Janine Shepherd has gone through so many obstacles in her life, and one thing she’s learned through all of it is to be defiant. Today’s episode is about her new book, Defiant: A Broken Body is Not a Broken Person, and what being defiant really means.
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3 Value Bombs
1) Love even the challenging moments in life.
2) Fear is just a part of life.
3) There is an incredible power in sharing our stories.
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**Click the time stamp to jump directly to that point in the episode.
Today’s Audio MASTERCLASS: How to Become DEFIANT In Every Sense of the Word
[01:35] – Intro to who Janine is and how she has become “defiant”
[02:09] – Janine shares a bit of her story — what events helped shaped who she is today
- She was a cross-country skier who was run over by a truck and died at the scene of the accident
- She came back to life, but suffered extensive life-threatening injuries
[04:16] – The reason behind Janine’s choice to come back to life
- “Life is about choices”
- Janine knew that she was going to face a different life – a life with disability
- The GIFT is in the challenges. “It’s all about perspective”
[07:39] – Defiant: A broken body is NOT a broken person
- What the phrase “Love the hills” means – listen as Janine elaborates
- “The magic happens on the other side of the hill”
- JLD talks about Submarine Hill
- What’s your version of the hill, Fire Nation?
[12:20] – Building a better world means building a better you — it’s the internal that you need to fix first
- Concentrating on your Sacred Contract: things that you personally need to work on
- The Comparison Problem: Compare and Despair
- Fire Nation, you have to be genuine, real, and compassionate
- JLD answers the question, “What would you say to your 18-year old self?” — Tune in to hear his answer!
[16:03] – Janine talks about loosening your grip on life (letting go of how you think your life should look)
[22:00] – How to get clear on your mission — finding your purpose
- Finding a reason and passion for yourself just makes life joyful
- What are the things you daydream about?
[23:23] – You don’t have to know instantly what your mission is. Allow your heartsong to find you — Janine shares how she found hers
[29:35] – Janine’s phrase, “Life is not about having it all, but loving it all”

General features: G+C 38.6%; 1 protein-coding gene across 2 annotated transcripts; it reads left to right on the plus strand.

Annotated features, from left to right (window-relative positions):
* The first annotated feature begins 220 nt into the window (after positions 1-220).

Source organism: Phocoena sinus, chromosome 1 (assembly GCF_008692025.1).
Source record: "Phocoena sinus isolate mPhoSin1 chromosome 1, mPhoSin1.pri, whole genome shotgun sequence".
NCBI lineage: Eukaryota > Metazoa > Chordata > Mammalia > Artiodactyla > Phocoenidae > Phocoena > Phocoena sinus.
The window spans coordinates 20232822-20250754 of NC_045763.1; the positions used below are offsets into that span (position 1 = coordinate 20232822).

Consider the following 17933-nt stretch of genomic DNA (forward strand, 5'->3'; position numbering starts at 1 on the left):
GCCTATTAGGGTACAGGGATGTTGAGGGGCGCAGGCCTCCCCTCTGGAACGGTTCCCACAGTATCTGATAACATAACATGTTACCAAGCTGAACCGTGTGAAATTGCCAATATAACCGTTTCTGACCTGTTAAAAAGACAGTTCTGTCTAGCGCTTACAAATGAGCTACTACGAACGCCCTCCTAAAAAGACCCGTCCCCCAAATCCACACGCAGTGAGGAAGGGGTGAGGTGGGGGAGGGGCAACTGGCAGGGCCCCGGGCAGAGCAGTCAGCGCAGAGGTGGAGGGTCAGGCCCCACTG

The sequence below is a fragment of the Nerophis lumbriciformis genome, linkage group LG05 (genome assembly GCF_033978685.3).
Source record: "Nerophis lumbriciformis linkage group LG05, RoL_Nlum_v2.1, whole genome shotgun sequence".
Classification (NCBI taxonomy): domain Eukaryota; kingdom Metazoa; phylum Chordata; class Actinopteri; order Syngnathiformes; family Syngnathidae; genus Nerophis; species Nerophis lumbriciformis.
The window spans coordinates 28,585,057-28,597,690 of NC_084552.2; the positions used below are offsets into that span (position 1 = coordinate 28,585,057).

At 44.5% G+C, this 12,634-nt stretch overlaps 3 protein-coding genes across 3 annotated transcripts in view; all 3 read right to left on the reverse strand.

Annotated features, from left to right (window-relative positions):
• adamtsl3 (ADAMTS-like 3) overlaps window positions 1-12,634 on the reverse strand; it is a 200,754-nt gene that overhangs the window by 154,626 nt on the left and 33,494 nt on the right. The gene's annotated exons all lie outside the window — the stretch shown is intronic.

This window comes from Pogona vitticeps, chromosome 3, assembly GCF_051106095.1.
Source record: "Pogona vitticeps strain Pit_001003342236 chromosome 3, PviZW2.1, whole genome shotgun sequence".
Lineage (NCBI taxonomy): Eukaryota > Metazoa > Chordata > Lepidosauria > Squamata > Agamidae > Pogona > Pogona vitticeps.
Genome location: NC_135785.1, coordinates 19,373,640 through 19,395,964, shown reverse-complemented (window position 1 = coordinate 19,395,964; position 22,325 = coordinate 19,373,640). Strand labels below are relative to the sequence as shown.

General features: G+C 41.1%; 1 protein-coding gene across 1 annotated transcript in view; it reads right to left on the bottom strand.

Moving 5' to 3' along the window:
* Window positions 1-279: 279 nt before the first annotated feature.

- Love even the challenging moments in life
[31:58] – About Janine’s book
- Defiant: A Broken Body is Not a Broken Person
- We are spiritual beings having a human experience
[34:19] – Janine reminds us that we have to LOVE the HILLS
[34:50] – Reasons why Janine wrote her book and who this book for
- Fear is just a part of life
- There is an incredible power in sharing our stories
[38:00] – Get Janine’s FREE Download called The Question Method – A tool for people to reframe their lives.
- Download it today at Facebook.com/janineshepherd
Boom, shake the room, Fire Nation. JLD here and welcome to Entrepreneurs On Fire brought to you by the HubSpot Podcast Network with great shows like my first million today, we're pulling a timeless EOFire classic episode from the archives, and we'll be breaking down how to become defiant in every sense of the word to drop these value bombs. I have brought Janine THE MACHINE Shepherd into EOFire studios. Janine Shepherd has gone through so many obstacles in her life. And one thing she's learned through all of it is to be defiant. We'll be talking about her book Defiant: A Broken Body is Not a Broken Person. And we'll also be talking about how to love even the challenging moments in life.
How fear is just part of life and that there's an incredible power and sharing our stories. And of course, much more Fire Nation. As soon as we get back from thanking our sponsors, the amount of fake ingredients we consume every single day should be a concern. And the people at Uprising Food are here to help. Right now, Uprising Food is offering Fire Nation $10 off the starter bundle. That includes two superfood cubes and a four-pack of freedom chips. Just visit UprisingFood.com/EOF to order yours today. Chances are you're no stranger to high deductible health insurance plans. Why is it that there seems to be no good options. Introducing CrowdHealth, visit JoinCrowdHealth.com and enter code fire at sign up for a special offer.
0 (1m 28s):
That's JoinCrowdHealth.com/fit promo code fire CrowdHealth is not health insurance. It's a community powered alternative terms and conditions may apply. Janine. What does it mean to be defiant?
1 (1m 41s):
Well, I think I was born defiant. I think we all are. And I, I like to tell people that the defiant human spirit is not something that you have. It's something that you are, you know, I say we have this light inside of us, our pilot light, that's always burning and we often, you know, spot it in someone else. And we think that they have it, but we don't. But you know, if you spot it, you'd got it. We've all got it. We're all the defiant human spirit.